As a business leader, I understand the immeasurable impact of a capable and skilled workforce on Maine’s future prosperity. I also understand that, to achieve the quality workforce we seek, we must develop strategies that will positively impact lives during the key developmental period of early childhood.

Just like building a house or a business, we need to start with a solid foundation. It’s the same with a young child’s brain, where the building blocks for all later skill development are created in the first few years of life. The strength of this foundation impacts a person’s social, emotional, cognitive and health outcomes for the remainder of life.

As your Jan. 9 editorial stated, quality child care must be a key component of Maine’s workforce development infrastructure. Not only does high-quality child care provide a safe and nurturing environment for children of working parents, but there is broad agreement among researchers that high-quality early learning gives children a powerful start on the path that leads to post-secondary education and career success.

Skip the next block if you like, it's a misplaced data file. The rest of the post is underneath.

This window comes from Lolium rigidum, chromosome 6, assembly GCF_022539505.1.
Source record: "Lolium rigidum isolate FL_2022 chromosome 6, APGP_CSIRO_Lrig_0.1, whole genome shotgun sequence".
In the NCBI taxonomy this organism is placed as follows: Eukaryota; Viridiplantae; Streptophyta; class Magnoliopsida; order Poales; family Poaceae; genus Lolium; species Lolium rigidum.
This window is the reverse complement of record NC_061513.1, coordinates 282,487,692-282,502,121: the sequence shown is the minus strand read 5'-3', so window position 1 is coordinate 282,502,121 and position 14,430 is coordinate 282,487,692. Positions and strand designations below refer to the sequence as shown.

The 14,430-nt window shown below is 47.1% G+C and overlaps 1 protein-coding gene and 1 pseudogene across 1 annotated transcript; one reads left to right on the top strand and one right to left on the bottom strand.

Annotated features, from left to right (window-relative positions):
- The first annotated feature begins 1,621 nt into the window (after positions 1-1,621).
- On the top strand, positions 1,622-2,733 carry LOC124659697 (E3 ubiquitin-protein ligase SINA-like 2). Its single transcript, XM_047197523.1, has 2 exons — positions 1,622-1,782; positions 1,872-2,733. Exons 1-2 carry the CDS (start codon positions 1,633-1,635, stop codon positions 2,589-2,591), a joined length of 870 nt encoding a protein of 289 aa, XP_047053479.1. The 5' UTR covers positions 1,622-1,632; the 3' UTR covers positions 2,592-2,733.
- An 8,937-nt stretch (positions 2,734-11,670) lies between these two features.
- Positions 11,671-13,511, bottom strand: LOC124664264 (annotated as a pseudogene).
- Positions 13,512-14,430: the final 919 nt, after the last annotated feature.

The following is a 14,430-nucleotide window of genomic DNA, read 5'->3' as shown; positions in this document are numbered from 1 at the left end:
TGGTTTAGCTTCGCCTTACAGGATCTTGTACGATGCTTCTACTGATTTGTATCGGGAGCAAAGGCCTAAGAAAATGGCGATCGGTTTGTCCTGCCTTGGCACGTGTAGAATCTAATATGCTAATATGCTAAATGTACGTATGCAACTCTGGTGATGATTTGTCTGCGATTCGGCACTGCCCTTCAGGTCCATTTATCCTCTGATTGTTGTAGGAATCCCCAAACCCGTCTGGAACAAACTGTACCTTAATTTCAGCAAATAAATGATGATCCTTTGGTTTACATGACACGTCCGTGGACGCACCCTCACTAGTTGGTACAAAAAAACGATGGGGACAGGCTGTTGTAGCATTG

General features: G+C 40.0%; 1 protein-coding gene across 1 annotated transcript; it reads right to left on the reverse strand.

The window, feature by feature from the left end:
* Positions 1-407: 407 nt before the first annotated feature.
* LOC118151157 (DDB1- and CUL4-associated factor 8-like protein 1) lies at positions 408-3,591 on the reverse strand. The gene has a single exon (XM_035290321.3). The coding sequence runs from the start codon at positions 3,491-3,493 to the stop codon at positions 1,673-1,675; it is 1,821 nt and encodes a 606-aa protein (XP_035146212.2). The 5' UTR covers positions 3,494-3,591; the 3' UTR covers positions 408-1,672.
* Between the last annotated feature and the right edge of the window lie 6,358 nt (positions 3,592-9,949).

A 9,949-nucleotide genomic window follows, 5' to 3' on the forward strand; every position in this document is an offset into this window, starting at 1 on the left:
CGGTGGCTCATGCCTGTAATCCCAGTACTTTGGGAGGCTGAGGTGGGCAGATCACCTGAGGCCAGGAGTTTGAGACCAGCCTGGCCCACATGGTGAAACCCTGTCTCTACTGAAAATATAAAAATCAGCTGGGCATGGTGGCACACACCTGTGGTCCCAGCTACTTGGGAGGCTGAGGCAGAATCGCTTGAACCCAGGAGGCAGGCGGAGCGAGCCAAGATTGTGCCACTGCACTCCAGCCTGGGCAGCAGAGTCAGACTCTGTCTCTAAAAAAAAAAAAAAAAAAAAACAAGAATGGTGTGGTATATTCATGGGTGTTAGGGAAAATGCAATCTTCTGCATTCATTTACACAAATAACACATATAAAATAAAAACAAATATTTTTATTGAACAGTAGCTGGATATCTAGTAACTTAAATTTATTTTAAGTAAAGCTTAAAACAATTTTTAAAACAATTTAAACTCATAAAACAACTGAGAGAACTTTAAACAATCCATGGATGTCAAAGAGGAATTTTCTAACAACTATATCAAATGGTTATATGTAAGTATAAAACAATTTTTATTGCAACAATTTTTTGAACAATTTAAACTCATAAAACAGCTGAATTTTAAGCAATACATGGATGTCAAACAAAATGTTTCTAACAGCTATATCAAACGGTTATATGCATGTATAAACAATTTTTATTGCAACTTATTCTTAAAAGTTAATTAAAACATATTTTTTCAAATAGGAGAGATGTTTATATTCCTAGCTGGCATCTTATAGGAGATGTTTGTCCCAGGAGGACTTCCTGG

It is time we make a serious commitment to increasing access to quality early care and education, from birth through public school entry. To do that, we should support state policies like L.D. 1760, First4ME – which expands and strengthens a multi-generational approach to quality early care and education in Maine. Supporting high-quality early care and education in this way will help ensure social, emotional and cognitive success for all children, which will, in turn, build Maine’s future workforce.

Jim Clair

China Village


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